Our first step was to determine what kind of project we wanted to run. The coordinators and assistants from the three departments sat together with our scope and sequence documents to brainstorm when and where we could incorporate an integrated project. A number of ideas were slated, however, we decided to go with the Ecosystems topic from Science that could be combined with a selection of Maths outcomes. TAS already has 3 projects that they complete in a year, so they decided to make the project work, time would be taken from each one to allow students to complete a shorter, fourth project.
Next came planning and creating resources for the project. Myself, the assistant Maths coordinator and the TAS coordinator took on this role and it was great working with two other passionate educators who were willing to give anything a go. We didn't get much release time from school, so a lot of work was completed outside of school hours.
We started with the end point in mind - what did we want the students to achieve from doing this project? The students were going to design a new and improved zoo enclosure for an endangered animal that met it's needs in regards to adaptations, feeding relationships and its natural habitat. When we took last year's Year 8 cohort to the zoo, a few of us spent time brainstorming and talking to staff about how we could work towards our project. The day was very productive and helped us to really cement where we wanted the project to go.
The project kicked off on day one of Term 2 with all of Year 8 assembling in the hall. I spoke to the whole cohort about the project and what they would be doing over the term. We spoke about the excursion to the zoo being an opportunity for the students to see what the animals already have and how their work in each of their three subjects would help them towards creating their final zoo enclosures.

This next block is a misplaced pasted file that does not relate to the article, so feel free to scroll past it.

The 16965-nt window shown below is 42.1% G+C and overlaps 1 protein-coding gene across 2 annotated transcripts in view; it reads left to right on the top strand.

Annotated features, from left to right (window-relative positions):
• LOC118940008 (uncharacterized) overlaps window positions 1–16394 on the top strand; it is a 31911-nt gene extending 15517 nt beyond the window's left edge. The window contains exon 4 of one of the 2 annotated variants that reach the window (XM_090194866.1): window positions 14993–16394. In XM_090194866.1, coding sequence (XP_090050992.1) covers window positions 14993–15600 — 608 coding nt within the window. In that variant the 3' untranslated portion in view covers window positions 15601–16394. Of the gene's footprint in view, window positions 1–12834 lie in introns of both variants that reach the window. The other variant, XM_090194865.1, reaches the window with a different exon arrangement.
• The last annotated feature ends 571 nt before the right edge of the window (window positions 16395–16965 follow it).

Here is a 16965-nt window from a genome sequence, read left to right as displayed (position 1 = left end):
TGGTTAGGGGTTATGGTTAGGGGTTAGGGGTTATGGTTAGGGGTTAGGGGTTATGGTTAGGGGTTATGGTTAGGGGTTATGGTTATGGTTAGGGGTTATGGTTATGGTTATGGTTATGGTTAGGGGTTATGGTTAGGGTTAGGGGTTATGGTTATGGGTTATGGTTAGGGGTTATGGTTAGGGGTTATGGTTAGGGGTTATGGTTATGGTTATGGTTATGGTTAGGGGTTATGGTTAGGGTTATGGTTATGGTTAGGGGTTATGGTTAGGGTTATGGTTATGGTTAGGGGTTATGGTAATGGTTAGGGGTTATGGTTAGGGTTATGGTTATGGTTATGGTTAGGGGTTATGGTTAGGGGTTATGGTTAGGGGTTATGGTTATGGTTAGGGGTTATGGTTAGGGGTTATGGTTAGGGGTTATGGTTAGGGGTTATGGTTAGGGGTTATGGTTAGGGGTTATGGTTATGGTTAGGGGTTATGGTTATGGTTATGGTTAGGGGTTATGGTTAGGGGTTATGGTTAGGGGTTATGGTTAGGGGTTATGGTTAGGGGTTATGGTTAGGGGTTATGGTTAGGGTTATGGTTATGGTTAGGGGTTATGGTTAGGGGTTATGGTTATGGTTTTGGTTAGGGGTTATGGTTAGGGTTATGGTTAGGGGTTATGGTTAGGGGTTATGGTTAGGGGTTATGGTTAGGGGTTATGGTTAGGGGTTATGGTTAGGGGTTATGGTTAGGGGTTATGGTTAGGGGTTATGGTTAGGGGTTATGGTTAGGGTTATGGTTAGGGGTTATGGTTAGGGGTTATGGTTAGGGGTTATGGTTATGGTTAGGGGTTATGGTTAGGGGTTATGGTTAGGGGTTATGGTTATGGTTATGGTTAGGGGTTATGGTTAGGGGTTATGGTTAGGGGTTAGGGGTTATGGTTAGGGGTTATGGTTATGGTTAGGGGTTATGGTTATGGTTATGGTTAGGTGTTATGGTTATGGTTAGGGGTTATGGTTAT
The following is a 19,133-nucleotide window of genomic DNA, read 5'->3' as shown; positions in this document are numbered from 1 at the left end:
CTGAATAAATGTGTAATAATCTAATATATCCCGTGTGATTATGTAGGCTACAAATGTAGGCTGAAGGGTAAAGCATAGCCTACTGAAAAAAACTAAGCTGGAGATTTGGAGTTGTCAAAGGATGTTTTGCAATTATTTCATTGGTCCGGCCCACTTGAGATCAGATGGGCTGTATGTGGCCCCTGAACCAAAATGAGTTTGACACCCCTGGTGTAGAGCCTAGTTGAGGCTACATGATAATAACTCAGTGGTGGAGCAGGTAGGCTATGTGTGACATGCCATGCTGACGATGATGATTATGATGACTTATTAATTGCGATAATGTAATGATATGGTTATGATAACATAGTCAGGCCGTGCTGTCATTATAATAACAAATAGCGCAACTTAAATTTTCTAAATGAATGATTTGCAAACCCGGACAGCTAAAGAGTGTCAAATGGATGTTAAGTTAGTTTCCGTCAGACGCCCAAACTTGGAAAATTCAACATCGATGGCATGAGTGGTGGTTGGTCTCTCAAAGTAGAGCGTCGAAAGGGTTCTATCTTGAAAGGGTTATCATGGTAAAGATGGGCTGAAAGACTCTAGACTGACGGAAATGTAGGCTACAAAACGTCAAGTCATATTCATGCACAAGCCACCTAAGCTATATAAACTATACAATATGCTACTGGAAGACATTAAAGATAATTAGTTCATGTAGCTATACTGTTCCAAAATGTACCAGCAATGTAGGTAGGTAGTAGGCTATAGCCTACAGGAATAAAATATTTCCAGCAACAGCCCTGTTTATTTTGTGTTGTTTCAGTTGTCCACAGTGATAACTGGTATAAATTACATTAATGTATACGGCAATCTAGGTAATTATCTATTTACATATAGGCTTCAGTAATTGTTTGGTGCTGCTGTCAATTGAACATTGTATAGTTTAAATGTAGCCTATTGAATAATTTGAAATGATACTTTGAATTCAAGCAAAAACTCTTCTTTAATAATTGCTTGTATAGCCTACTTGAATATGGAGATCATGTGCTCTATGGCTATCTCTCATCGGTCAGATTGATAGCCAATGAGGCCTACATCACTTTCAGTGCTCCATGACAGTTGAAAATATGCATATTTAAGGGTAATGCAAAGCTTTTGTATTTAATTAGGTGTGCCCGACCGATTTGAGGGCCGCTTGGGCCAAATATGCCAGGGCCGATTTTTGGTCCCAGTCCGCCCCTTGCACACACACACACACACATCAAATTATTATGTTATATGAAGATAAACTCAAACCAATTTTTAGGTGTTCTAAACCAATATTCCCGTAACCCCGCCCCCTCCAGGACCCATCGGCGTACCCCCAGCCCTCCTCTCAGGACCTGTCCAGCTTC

In Science, students completed a series of self-paced modules using a range of GSuite tools to learn about ecosystems and how animals interact with these ecosystems. These lessons helped the students to create a Google Site about the particular endangered animal that their group was assigned. The students had to research the animal's habitat and identify abiotic and biotic factors from these habitats that impact on the animals, find out about the feeding relationships the animals are involved in and create a public service campaign to help to convince the public to protect the animals. The quality of the websites the students produced was amazing. The use of Google Sites meant that the students could easily incorporate their creations in Google Drive into the site.
During weeks 5-7, students were given time in all three subjects to physically create their 3D enclosure model. Students were provided with a range of materials and were able to bring their own to help them to make their enclosures as aesthetically pleasing as possible. Students used the 3D printer to print a range of elements for their enclosures from seats for visitors to bird baths and feeding troughs. Students could also use the laser cutter to create other elements. Students used this to make trees or interestingly shaped 'glass' for the surrounding of their enclosures.
On Wednesday of Week 7 we held a STEM Showcase where parents were able to come and see what their students had been creating in these three subjects. Despite the shocking weather, we had approximately 150 parents come through and find out about our project from almost 200 excited Year 8 students. A range of staff members also spent time talking to students and the buzz across the 9 classrooms was palpable.
Feedback from parents and staff was that the students were able to articulate what they had produced and the process they had taken to complete their task. The students were able to take ownership and discuss their enclosures in detail as they had been the facilitators of their learning across all facets of the project. The students were passionate about what they had achieved and the general consensus from the night was that they would love to complete the same kind of project again in the future.
Our next step in our project is to gather feedback from staff and students and to work out where we want to take STEM in the future.